Reel Women: ‘Magic Mike’
There’s a lot of commotion about Steven Soderbergh‘s latest film, ‘Magic Mike,’ a film based, in part, on star Channing Tatum‘s early days as a stripper. It’s the movie of the moment, but is it breezy, sexy fun, or a film that highlights a grim double-standard?
‘Magic Mike’s’ greatest trick may be convincing women they can express desire in public as loudly, and as rudely, as any man. Is this a victory for feminism?
During a press and promotional screening of ‘Magic Mike’ this week there were women squealing, giggling, shrieking, and cheering every time a naked butt popped up on screen — their behavior mirroring what you might expect in a male strip club. But this wasn’t a male strip club, this was the movie theater. We don’t find it appropriate when men hoot and holler at the screen every time an actress takes her clothes off, so why should this be any different?
The main difference is that when women are typically pandered to in film, it’s with cheesy romantic comedies or period dramas or movies about sisterhood and friendship and blah blah blah. These are “chick flicks” (a loathsome, immature term that’s better suited for behind-closed-doors studio talks than honest film criticism), and we have fewer choices every year — that is, if you unfortunately fall into this studio trap and believe that the only movies you should or could want to see involve these exhausted tropes.
‘Magic Mike’ is something a little different because it panders directly to the carnal instincts of women (and gay men) with its glistening abs and half naked, oily men. But, much like a trip to your average male strip club — or, rather, male strip club catering to women — the film isn’t overtly sexual. It all reads as kind of silly — the costumes, the gimmicks, the gyrating — and ultimately it’s more fun than sexy, though plenty of male strip clubs are just as sleazy as any other similar establishment.
When we think of female strip clubs there’s something more unseemly about the whole affair — the men cat-calling and desperately leering at the women. In part, that’s because we, as a society, view men as more primitive in nature, and we’ve created a culture in which their vocalization of attraction is instantly seen as lecherous.
The strip club environment is conducive to the vocalization of primal urges. In an environment with female strippers, men enjoy the anonymous power they have over the women — power they are unable or unwilling to exercise in any other scenario. But in a male strip club, the thrill seems to come from women watching their friends hold that same power over anonymous men.
In a movie theater, no one should act so rowdy about nudity on screen — man or woman. Again, the excessive reactions from female audience members could be a reaction to the lack of commercial films that seek to cater to women’s sexuality, something a more well-read cinephile may understand, but your average movie-goer will not. They want a good time, they see a trailer for ‘Magic Mike,’ a stripper film starring that sexy Channing Tatum fellow taking his clothes off, and they want in.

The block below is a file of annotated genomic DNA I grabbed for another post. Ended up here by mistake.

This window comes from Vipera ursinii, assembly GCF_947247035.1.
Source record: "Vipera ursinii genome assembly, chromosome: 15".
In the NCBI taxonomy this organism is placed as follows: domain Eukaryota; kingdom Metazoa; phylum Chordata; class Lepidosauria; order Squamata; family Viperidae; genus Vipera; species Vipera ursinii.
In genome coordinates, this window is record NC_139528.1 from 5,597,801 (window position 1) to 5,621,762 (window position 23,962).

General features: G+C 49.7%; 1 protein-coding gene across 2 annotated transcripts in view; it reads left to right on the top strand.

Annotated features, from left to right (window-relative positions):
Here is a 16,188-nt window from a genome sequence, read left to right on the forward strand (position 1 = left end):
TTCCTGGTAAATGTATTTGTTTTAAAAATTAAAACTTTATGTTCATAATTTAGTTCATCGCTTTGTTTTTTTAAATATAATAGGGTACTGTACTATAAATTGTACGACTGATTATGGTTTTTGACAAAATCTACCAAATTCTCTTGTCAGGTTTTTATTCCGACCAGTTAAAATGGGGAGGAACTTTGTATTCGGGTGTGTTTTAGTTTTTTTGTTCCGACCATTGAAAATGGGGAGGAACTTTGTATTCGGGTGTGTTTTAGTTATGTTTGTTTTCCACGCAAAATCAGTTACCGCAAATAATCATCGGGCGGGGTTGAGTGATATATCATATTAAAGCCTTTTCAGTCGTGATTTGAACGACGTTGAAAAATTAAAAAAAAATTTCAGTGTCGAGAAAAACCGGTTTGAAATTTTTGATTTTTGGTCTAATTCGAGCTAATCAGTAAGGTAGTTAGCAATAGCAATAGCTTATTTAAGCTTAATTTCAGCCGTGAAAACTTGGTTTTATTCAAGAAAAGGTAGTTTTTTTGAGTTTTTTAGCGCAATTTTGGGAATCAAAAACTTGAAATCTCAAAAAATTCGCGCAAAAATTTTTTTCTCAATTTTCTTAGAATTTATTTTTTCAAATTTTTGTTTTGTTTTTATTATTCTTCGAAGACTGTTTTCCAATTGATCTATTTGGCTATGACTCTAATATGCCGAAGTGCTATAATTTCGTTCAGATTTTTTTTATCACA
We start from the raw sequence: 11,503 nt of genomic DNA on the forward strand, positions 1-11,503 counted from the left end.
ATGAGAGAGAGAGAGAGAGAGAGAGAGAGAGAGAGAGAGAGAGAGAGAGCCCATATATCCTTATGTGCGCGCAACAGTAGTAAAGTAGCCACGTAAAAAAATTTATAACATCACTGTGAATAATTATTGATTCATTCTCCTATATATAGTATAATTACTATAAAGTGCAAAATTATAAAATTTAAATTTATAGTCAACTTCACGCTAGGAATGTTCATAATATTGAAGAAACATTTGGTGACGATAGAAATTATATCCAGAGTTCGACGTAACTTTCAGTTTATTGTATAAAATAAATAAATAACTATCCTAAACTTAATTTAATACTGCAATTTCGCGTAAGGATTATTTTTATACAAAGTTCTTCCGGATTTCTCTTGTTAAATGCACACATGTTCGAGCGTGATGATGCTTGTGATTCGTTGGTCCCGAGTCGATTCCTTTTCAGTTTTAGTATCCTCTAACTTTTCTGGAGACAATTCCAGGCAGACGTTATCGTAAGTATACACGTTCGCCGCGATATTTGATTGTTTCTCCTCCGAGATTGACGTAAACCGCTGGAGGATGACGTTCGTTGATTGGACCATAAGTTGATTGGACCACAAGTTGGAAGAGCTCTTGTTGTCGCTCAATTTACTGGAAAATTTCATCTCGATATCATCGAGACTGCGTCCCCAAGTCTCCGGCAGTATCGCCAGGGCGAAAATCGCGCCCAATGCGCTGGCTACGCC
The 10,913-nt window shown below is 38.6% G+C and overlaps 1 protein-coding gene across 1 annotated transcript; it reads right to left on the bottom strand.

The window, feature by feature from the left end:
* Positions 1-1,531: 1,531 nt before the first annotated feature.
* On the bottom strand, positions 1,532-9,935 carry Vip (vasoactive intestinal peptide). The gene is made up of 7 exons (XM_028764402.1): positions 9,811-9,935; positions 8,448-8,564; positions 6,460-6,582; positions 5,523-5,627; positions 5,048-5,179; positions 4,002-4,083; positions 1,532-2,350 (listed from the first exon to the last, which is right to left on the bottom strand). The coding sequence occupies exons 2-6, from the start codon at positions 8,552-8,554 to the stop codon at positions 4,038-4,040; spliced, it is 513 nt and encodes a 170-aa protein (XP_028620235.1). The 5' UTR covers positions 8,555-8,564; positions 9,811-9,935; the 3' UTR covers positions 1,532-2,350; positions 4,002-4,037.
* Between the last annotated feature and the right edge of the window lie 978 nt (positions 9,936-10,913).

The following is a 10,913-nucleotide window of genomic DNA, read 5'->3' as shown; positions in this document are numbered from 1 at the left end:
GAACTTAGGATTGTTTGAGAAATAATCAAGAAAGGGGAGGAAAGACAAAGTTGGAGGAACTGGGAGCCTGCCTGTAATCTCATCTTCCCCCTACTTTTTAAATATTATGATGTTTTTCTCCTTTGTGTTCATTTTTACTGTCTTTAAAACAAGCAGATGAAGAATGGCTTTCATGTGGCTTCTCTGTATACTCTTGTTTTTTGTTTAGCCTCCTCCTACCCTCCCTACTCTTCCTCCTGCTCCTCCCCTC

The best you can hope for is that they come away from the film having experienced something much more fulfilling. It’s a definite bait-and-switch from Soderbergh (much like ‘The Girlfriend Experience’), in which we enter a glittery, oily world of strippers, but we exit from a resonant film about blue collar struggles, compromise, the harsh reality of dollars and cents. A film about what it means — and costs — to pursue happiness and your own idea of the American dream. Yes, all of that from a stripper movie.
But what about all this leering and ogling, again? We all love to look at people we find beautiful, and though beauty is subjective, Hollywood just happens to have the highest incidence of people whom we universally agree are beautiful. We all want to see beautiful people take their clothes off — there’s nothing wrong with this. We’ve watched women disrobe — in situations both exploitative and not — on film for decades. When a man typically takes his clothes off it’s for a quick peek at his butt in the shower to show a moment of vulnerability, or a comedic beat, or maybe just to even things out a little during a steamy sex scene. Men don’t take their clothes off in films explicitly for women, though.
But when a woman takes her clothes off in a movie it is (almost) always for sexual reasons, and whether that’s expressly stated within the context of the film, the point is always to please the audience visually. It’s consensual and these women are beautiful — but if a man were to whistle and applaud the screen every time an actress removed her top, we’d think him to be an ignorant, crass jerk.
There’s no sexism at play with the women who appreciate the naked men in ‘Magic Mike,’ not any more so than the way we appreciate any number of nude actresses in other films. It’s a film about male strippers, and it’s luring in women who are attracted to the absurd, faux-steaminess of the whole thing, and instead of marketing to them with cosmetics, maudlin romance, and female-centric plotlines and jokes, it’s marketing to women with straight-up sex. It’s about damn time.
The bottom line is this: What’s the big deal? It’s okay to look at beautiful naked people — regardless of your gender — as long as you don’t allow that innocent voyeurism to give way to lechery. A person should be respected despite their gender and the amount of clothing they’re wearing, whether they’re on screen or off.
We don’t need a single film about the difference between male and female desire and male and female conduct; we need tens, dozens, hundreds of them. We should illuminate the dichotomy and educate ourselves to narrow the divide without failing to embrace our differences.